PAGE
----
A wasted opportunity to engage with the literature on the implications of attachment research for family court professionals

July 9, 2012

Anti-shared parenting lobbyists in Australia, the U.K and U.S made much of Jennifer McIntosh’s “findings” that no overnight stays or joint physical custody is best for toddlers. Professor Lamb however, sheds light on a central problem with her research. Does she tend to present her information in a way favourable to her point of view? Rather than reviewing relevant information objectively, has the researcher-turned-advocate shaped the data to prop-up the outcome she wishes to achieve? Tangential to McIntosh’s misrepresentations of the literature, her attempt to prop up the numbers as guest editor of the Family Court Review is also revealed.


The Family Court Review Special Issue edited by McIntosh provided a misleadingly narrow view of attachment theory and of previous attempts to explore the implications of that theory and related research for family court professionals. For example, the editor chose to interview professionals whose opinions seemed likely to accord with hers, and when they dissented, she failed to explore the implications. She thus represented Bowlby’s notion of monotropy as though it was an established and accepted fact; neither the research (which shows the idea to be incorrect) nor Bowlby’s own later disavowal of the idea were addressed, although the implications are profound. More generally, the extensive relevant scholarship was ignored and unrepresented, leaving the unchallenged focus on the editor’s own research and on opinions that accord with her own. As a result, the Special Issue became a platform for opinion, rather than a forum for critical examination of the literature.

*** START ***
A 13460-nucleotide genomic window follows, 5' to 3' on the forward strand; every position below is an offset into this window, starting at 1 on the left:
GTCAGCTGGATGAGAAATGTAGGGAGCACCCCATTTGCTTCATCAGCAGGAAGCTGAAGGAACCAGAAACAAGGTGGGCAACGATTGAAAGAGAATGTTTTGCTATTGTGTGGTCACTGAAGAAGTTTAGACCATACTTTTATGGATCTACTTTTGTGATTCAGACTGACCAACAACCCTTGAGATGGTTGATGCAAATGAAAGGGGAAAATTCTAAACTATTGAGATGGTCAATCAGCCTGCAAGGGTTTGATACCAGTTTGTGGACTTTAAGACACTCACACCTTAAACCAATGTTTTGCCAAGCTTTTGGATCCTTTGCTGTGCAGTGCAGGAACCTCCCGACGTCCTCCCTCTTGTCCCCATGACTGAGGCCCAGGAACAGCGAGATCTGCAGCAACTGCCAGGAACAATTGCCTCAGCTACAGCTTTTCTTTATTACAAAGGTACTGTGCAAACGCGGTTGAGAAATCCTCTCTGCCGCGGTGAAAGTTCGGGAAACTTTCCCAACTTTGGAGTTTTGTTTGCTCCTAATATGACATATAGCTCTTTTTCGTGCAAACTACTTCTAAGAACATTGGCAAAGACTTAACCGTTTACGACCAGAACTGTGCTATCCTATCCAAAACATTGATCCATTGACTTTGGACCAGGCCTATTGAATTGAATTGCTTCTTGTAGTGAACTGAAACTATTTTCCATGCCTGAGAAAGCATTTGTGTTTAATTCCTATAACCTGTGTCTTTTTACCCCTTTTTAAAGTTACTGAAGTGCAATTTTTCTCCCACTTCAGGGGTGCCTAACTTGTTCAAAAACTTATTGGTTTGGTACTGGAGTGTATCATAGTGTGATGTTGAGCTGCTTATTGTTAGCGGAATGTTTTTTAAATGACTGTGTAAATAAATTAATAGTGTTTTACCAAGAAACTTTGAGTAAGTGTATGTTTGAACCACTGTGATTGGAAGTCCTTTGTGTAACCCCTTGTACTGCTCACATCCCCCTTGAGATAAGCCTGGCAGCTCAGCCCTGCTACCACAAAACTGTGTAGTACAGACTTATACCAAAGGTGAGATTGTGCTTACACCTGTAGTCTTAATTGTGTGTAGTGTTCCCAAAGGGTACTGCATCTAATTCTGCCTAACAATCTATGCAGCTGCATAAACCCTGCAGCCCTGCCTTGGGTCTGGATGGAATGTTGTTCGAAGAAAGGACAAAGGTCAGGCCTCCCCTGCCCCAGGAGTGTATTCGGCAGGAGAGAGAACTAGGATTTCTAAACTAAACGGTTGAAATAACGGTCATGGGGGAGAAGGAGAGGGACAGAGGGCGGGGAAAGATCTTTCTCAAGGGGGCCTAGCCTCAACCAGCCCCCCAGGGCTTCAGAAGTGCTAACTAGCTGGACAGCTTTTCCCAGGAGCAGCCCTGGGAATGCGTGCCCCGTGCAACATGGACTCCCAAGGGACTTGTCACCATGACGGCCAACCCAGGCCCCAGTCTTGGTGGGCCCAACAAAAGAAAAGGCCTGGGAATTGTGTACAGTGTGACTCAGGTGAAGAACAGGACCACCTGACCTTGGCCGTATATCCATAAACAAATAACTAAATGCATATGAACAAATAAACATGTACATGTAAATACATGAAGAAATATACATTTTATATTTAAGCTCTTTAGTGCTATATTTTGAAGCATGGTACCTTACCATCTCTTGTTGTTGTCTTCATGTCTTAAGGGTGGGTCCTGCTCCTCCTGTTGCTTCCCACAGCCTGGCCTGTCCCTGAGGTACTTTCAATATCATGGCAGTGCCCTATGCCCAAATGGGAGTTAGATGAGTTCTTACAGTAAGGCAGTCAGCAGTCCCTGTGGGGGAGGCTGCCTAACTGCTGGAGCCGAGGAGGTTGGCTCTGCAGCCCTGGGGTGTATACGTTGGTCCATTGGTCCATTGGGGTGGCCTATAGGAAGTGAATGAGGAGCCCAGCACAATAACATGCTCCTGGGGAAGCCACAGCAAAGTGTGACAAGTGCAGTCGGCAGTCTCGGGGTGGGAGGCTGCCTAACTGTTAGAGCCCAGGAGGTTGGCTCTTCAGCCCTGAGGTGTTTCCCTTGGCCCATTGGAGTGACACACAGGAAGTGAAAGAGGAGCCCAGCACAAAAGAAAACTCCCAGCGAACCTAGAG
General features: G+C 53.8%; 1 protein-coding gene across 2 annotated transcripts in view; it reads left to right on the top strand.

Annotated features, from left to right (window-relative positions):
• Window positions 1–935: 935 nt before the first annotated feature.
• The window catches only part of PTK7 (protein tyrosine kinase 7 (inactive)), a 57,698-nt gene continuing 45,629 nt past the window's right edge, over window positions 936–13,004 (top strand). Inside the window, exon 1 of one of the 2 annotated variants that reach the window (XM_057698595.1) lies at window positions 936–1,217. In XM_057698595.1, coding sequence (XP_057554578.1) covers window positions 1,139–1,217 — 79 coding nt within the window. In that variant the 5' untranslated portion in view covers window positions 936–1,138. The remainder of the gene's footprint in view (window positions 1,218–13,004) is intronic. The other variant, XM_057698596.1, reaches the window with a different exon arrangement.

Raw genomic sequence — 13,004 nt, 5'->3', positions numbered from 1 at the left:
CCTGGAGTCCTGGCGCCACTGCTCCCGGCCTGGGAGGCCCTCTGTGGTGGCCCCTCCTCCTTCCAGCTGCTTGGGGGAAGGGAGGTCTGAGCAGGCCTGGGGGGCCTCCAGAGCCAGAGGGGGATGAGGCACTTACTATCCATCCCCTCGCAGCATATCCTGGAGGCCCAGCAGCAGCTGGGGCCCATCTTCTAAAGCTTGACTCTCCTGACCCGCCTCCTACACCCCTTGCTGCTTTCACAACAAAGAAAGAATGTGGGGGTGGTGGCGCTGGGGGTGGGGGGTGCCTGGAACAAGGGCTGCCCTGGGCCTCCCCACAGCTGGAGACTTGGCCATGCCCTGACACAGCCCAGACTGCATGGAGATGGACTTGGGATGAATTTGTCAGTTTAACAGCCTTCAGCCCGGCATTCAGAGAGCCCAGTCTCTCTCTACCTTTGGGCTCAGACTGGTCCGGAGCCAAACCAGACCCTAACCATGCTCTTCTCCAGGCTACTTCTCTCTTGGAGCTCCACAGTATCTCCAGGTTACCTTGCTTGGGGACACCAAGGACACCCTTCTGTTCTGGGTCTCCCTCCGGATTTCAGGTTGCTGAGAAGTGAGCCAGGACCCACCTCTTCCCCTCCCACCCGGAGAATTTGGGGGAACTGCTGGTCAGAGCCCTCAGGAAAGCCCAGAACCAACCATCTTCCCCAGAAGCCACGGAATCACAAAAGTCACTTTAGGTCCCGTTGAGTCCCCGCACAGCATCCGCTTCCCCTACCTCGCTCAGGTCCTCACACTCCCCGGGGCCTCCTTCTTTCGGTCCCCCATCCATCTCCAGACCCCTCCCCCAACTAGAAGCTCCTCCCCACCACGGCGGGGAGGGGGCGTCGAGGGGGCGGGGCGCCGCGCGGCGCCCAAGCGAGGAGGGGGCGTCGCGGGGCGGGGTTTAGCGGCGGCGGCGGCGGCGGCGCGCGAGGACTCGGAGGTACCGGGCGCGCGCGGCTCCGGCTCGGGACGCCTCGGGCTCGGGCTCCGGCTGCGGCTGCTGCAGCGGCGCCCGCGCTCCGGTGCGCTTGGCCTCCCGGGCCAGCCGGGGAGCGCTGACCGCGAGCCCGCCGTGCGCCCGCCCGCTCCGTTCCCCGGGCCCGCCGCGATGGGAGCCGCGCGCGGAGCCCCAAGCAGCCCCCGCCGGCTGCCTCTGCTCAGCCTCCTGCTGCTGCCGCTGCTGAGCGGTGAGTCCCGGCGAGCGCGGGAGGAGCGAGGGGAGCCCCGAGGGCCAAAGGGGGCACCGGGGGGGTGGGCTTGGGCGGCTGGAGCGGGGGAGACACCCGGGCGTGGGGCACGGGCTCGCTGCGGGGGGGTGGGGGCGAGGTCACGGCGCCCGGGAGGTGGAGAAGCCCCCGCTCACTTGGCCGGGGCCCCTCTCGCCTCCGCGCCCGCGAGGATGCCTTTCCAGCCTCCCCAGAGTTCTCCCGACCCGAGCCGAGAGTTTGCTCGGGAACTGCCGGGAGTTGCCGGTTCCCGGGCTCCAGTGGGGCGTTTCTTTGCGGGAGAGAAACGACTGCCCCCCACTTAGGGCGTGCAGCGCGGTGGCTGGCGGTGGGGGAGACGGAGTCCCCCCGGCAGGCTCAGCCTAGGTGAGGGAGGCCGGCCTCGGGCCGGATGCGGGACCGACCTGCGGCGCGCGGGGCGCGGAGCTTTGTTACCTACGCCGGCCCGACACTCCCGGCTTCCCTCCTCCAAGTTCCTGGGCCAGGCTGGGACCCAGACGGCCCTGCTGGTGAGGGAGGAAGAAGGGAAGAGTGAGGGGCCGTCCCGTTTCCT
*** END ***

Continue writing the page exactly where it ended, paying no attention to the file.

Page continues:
Key Points for the Family Court Community:

  • Most children in two-parent families form attachments to both of their parents at the same stage in their development.
  • Relationships with both their mother and father profoundly affect children’s adjustment, whether or not they live together.
  • Professionals need to be careful when generalising from research which may have involved families in circumstances quite unlike those experienced by the individuals they are trying to assist.

About the Author

Michael E. Lamb is a professor of psychology at the University of Cambridge. A former student of Mary Ainsworth’s, he has been studying the formation and consequences of attachments to mothers and fathers since the 1970s and has also investigated nonparental care as well as the role of children in the legal system. He received the 2003/4 James McKeen Cattell Award for Lifetime Contributions to the Application of Psychological Research from the Association for Psychological Research.

Source: A wasted opportunity to engage with the literature on the implications of attachment research for family court professionals (http://mhaweb.squarespace.com/storage/files/Lamb%202012%20rejoinder%20to%20McIntosh.pdf )

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